Wednesday, March 16, 2011

Random Reviews: Fantastic Four #111 "The Thing Runs Amok!"

In 1970 after an amazing 101 issue run on the Fantastic Four, Jack Kirby left Marvel for what he hoped would be greener pastures at DC, leaving responsibilities for the Fantastic Four (among other titles) to other talents at Marvel. Suffice it to say, this couldn't have been an easy task. Lee and Kirby (Or Kirby and Lee -- depending on the courts) gave us a stable of immortal characters -- Dr. Doom, Galactus, the Skrulls, the Silver Surfer -- not to mention the namesake team itself. Responsibilities for the FF were handed over to Steve Romita, and after a brief seven issue run, it ended up on the table of the late, great John Buscema.

And this brings us to my review of Fantastic Four #111 (June 1971). It was Buscema’s third in the run and I think you’ll enjoy it. The art is noticeably different, with Buscema’s Bronze Age pencils gently pushing the FF away from Kirby’s Silver Age magic. But that's not a problem -- it still maintains the fantastical and nostalgic element that characterizes early Bronze ages comics. The story involves The Thing running amok with the fault lying squarely in the lap of another Reed Richards experiment gone awry.

But the plot isn't the strength of this issue -- it's the cameos. They are BIG. Most obviously, the Hulk at the end, who decides to fight the Thing leading to the classic cover of #112. Here is the last page:

But there’s also these guys:

Yes, that's Peter Parker! Not Spider-Man, in some cover-killing “With a Special Guest Star!” but the photographer and his nasty editor. I’ve long been a sceptic when it comes to gratuitous cover-making cameos. You know, the type that adorn the cover of a dying title like ROM or Darkhawk; 5 to 7 issues away from cancellation? But here, it really works! It integrates Peter and the Daily Bugle into the story and gives us what we've always loved about Marvel -- multi-hero interaction!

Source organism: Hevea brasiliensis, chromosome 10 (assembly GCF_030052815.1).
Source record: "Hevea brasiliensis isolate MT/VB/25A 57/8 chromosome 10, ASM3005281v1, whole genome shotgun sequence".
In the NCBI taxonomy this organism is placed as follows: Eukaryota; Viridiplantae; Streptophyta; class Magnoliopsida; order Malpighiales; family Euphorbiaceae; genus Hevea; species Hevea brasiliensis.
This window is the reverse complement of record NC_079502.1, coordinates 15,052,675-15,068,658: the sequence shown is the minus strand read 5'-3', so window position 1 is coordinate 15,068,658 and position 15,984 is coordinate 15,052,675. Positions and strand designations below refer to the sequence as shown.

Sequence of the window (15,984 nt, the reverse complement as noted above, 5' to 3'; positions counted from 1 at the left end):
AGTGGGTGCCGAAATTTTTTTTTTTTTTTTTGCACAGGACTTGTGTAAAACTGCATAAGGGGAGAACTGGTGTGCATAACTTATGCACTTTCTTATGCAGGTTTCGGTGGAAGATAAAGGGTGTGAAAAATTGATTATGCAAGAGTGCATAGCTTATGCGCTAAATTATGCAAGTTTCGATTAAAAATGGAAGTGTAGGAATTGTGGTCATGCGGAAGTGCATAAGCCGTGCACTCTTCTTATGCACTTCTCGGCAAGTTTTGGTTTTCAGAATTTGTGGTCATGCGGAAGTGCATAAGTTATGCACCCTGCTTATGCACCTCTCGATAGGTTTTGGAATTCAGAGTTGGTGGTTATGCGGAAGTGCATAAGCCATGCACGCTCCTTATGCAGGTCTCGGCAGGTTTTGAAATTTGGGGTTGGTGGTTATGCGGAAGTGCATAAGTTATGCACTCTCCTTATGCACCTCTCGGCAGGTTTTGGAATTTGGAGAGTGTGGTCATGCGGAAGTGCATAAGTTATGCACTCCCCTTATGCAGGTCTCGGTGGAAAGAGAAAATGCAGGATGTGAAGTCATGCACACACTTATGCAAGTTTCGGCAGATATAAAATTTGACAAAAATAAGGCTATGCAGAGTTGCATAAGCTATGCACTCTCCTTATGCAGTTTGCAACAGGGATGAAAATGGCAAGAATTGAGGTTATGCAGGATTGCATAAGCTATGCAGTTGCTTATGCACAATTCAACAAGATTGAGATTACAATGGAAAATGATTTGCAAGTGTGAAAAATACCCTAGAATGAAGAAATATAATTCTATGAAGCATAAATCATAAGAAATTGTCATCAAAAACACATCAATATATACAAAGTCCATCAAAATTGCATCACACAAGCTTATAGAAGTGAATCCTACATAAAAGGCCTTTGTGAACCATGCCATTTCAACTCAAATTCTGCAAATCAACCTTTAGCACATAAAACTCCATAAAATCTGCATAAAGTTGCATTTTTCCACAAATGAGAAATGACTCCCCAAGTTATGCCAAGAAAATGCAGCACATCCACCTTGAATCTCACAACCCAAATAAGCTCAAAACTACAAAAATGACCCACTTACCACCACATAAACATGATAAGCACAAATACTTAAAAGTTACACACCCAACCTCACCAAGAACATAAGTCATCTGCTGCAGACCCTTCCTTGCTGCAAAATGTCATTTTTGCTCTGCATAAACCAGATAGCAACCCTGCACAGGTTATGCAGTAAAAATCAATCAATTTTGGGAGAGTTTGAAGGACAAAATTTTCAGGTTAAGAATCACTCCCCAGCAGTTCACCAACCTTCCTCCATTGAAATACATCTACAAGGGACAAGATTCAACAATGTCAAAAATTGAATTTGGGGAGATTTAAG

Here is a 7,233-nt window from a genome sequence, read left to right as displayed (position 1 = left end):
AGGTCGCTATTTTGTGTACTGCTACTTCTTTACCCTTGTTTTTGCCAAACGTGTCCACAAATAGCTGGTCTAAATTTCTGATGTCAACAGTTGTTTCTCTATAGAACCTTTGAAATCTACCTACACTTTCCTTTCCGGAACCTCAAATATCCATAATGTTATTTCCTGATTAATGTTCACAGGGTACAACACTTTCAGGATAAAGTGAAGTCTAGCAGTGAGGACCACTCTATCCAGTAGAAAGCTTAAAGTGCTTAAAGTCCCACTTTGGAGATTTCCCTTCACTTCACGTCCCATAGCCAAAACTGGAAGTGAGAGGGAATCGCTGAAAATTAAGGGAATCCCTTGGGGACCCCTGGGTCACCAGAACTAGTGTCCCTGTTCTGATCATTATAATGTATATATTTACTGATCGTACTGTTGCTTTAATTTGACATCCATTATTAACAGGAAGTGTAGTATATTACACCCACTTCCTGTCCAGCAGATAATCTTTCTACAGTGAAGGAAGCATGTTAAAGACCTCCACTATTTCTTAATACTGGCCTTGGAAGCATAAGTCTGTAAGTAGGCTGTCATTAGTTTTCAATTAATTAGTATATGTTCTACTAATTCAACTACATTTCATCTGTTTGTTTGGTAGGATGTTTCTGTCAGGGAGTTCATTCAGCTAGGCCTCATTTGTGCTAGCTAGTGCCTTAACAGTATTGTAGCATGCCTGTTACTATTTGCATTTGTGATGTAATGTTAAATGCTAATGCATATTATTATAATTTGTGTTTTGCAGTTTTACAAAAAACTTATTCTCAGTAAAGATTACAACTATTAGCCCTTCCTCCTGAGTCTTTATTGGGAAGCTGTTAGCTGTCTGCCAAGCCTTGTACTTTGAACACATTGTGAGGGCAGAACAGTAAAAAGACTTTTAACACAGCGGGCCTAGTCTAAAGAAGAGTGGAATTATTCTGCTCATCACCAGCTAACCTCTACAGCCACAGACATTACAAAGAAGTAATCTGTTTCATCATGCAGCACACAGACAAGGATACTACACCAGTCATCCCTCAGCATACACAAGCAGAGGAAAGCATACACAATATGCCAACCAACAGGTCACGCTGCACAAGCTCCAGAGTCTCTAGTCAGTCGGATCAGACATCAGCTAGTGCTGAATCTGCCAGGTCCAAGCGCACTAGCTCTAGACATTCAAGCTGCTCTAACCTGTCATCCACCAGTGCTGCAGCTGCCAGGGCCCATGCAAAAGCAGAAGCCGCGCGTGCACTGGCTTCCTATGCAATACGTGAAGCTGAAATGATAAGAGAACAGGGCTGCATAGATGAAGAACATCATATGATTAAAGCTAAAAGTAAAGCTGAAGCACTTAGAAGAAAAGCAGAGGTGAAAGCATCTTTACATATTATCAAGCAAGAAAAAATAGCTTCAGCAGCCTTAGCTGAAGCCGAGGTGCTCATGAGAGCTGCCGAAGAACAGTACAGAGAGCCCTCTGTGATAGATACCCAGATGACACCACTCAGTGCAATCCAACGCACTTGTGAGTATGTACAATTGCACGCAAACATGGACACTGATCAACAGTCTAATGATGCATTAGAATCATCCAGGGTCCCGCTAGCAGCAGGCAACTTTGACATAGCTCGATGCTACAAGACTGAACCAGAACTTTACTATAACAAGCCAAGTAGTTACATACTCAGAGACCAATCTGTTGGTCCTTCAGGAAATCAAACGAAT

Other interesting items of note include an advertisement featuring a very young Arnold Schwarznegger using his Mr. Universe bona fides to sell something. Also, in the Mighty Marvel Checklist there’s further evidence of the X-Men’s decline, before their triumphant return and ultimate apotheosis in the early 1990s. I know I’ve mentioned this item on WGTB before, but I’ll always find the early 70s decline of the X-Men interesting.

So that is it. Enjoy FF#111 if you can find it -- it's another fun, early-Bronze Age read. Oh, and here's a link to some Thor movie photos if you're interested. I just saw them on Twitter this evening.


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  2. I love the Mr Universe/Marvel checklist chat - A genuinely interesting aspect of comic collecting that you miss out on when reading collected editions. Makes me want a SNES/Amiga/x-ray specs all over again.